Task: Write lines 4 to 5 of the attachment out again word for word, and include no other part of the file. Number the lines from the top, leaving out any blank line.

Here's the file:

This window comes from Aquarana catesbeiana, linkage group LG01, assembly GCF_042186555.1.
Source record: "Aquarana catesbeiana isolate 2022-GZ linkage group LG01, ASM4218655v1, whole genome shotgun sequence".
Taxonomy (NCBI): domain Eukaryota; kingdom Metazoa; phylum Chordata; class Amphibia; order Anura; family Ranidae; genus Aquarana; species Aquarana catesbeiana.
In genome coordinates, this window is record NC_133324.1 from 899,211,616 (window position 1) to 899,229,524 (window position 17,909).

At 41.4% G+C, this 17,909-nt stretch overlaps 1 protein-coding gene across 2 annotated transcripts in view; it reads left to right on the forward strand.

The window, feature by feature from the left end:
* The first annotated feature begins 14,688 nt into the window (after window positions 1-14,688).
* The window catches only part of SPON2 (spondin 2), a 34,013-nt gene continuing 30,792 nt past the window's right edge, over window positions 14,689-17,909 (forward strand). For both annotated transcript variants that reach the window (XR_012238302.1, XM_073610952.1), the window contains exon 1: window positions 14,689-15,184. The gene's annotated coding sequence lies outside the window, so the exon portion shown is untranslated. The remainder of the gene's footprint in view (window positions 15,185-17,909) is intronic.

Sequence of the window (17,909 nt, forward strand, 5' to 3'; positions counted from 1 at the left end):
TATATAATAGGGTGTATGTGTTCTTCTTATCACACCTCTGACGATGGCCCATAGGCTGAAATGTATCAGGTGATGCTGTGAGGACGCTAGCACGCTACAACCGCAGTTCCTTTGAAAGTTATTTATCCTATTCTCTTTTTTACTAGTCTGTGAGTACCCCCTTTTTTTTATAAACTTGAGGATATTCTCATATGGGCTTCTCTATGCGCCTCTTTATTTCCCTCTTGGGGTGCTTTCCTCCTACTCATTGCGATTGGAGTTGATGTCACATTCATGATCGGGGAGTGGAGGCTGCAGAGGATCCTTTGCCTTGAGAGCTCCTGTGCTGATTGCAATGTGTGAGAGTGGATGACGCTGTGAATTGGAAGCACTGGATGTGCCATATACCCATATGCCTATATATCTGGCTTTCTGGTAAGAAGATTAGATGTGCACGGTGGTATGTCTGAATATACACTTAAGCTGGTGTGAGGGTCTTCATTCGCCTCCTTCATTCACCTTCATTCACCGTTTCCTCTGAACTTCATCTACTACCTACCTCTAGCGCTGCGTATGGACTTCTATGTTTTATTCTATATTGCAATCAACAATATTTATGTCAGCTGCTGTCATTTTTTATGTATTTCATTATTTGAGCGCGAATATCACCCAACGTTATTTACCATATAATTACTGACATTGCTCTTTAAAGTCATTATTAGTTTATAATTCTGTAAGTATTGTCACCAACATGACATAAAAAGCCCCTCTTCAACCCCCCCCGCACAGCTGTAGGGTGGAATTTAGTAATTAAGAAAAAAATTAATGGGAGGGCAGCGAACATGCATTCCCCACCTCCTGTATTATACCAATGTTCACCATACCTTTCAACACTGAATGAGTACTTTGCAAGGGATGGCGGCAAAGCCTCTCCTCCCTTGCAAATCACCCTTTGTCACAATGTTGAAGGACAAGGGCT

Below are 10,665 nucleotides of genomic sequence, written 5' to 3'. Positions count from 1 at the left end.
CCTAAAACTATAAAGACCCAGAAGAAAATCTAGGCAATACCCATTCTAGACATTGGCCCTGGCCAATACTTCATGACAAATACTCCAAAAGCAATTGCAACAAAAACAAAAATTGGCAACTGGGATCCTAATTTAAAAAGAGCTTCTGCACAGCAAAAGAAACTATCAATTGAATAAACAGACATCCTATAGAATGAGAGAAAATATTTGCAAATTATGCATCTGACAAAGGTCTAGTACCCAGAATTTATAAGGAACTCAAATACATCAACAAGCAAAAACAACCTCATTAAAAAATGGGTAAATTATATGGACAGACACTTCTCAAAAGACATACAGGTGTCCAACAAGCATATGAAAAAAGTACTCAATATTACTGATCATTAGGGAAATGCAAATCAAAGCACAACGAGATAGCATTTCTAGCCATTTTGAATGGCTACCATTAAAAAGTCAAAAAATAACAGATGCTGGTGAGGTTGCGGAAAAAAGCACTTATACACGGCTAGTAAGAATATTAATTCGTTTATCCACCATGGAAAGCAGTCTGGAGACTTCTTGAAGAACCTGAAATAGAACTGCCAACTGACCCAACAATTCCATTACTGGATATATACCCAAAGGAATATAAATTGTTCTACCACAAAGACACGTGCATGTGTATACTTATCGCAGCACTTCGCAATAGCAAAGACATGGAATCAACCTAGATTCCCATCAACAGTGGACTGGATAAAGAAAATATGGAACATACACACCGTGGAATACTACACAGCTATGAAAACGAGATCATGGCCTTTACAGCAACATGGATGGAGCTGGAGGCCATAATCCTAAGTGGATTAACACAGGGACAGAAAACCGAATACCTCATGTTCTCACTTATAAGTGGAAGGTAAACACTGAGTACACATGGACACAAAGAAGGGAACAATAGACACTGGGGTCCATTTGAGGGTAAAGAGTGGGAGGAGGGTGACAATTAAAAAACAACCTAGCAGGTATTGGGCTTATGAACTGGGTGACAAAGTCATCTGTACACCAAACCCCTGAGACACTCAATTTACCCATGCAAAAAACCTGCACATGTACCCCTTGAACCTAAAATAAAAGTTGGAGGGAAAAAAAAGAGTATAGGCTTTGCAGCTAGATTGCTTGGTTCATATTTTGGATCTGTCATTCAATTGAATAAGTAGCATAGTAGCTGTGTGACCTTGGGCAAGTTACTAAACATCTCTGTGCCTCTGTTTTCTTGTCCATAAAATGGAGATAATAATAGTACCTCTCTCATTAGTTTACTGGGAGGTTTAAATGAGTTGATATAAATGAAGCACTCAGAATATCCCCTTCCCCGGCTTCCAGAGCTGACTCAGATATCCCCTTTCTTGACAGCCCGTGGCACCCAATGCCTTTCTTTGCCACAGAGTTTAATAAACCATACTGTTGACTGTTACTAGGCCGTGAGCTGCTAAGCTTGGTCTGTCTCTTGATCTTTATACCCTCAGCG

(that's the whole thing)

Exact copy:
In genome coordinates, this window is record NC_133324.1 from 899,211,616 (window position 1) to 899,229,524 (window position 17,909).

At 41.4% G+C, this 17,909-nt stretch overlaps 1 protein-coding gene across 2 annotated transcripts in view; it reads left to right on the forward strand.